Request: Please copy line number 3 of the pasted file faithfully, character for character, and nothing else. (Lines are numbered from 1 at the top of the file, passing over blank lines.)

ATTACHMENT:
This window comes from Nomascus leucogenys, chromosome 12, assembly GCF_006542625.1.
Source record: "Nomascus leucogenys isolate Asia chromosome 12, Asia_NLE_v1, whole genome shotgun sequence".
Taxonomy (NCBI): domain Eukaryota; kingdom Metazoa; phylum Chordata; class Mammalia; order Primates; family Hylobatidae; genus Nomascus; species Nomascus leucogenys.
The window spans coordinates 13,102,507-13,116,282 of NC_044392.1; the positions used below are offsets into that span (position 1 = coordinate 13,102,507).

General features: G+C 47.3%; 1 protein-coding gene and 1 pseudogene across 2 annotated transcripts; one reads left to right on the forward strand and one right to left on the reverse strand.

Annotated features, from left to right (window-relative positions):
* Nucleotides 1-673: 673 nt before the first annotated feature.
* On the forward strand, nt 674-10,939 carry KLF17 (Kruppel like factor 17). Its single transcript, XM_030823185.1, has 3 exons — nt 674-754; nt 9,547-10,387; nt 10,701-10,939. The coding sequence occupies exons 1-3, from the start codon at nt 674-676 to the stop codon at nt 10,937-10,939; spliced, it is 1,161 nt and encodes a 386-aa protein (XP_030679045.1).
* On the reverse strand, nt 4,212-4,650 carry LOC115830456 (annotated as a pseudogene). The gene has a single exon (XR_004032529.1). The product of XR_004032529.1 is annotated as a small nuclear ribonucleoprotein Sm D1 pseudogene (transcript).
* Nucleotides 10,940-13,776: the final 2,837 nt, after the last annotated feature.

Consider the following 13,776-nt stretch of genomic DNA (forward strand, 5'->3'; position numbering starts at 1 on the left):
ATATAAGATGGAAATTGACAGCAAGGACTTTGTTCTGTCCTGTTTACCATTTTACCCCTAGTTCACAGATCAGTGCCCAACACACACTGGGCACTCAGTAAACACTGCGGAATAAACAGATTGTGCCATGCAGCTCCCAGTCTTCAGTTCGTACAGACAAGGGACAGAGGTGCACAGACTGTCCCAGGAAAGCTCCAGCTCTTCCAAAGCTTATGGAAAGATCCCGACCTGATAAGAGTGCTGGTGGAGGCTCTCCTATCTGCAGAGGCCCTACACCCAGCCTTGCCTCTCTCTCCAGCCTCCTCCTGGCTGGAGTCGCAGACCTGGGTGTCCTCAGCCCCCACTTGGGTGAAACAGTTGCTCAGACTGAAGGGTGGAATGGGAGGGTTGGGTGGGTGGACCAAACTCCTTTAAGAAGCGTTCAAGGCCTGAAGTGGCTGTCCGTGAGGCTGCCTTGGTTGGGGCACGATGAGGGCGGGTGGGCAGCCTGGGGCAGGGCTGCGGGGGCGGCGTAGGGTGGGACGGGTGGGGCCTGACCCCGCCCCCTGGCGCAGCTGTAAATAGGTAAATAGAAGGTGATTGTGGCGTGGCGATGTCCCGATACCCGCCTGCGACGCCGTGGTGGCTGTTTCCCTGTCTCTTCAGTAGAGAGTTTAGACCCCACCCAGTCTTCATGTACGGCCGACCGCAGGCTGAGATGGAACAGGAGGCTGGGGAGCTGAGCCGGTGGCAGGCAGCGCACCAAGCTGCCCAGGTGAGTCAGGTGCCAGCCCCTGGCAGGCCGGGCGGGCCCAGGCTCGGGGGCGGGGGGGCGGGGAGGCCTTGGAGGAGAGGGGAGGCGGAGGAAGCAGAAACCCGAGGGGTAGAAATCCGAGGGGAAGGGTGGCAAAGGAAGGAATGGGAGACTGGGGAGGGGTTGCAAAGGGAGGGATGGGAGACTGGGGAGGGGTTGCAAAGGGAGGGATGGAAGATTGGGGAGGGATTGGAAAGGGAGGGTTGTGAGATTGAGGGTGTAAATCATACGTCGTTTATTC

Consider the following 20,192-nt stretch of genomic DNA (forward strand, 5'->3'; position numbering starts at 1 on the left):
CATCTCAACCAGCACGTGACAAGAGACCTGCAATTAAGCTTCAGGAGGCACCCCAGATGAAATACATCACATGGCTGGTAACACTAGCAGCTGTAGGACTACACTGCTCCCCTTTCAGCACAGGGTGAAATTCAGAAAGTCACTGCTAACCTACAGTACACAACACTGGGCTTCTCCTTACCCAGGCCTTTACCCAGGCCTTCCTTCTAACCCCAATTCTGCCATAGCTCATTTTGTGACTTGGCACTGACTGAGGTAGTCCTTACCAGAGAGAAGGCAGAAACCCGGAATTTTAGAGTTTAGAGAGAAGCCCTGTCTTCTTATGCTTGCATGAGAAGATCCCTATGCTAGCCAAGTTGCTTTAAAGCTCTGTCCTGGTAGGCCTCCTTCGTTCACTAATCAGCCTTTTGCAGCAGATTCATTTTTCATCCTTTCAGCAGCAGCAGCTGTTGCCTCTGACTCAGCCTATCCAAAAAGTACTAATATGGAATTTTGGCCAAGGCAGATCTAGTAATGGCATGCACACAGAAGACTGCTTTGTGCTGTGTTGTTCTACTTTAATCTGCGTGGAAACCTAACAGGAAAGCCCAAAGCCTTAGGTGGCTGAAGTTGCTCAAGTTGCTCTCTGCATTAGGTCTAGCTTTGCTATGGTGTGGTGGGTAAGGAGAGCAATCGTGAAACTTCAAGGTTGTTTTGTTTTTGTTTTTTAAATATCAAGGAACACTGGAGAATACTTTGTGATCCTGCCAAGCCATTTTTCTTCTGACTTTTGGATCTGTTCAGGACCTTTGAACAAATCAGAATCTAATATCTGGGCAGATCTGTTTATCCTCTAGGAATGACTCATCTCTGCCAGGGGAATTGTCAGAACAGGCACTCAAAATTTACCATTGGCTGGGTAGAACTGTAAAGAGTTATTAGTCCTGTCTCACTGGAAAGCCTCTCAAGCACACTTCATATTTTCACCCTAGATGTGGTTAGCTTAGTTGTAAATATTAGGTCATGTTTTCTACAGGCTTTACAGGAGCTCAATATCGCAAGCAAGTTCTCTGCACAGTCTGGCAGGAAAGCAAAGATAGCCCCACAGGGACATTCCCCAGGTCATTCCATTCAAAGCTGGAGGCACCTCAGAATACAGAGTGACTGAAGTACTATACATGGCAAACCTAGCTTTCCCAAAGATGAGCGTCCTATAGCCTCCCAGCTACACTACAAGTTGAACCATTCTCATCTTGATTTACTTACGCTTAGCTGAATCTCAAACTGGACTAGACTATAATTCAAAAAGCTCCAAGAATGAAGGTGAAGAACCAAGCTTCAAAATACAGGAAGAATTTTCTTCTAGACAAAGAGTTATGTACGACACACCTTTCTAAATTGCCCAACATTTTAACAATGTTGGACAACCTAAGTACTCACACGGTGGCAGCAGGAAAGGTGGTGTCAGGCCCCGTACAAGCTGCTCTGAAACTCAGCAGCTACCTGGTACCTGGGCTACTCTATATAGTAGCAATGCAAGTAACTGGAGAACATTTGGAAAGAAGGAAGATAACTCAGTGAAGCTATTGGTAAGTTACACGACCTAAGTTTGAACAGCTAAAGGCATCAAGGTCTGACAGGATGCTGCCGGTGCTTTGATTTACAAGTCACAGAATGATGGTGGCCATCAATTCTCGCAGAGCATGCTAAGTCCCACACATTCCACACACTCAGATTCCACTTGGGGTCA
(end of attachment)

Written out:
Taxonomy (NCBI): domain Eukaryota; kingdom Metazoa; phylum Chordata; class Mammalia; order Primates; family Hylobatidae; genus Nomascus; species Nomascus leucogenys.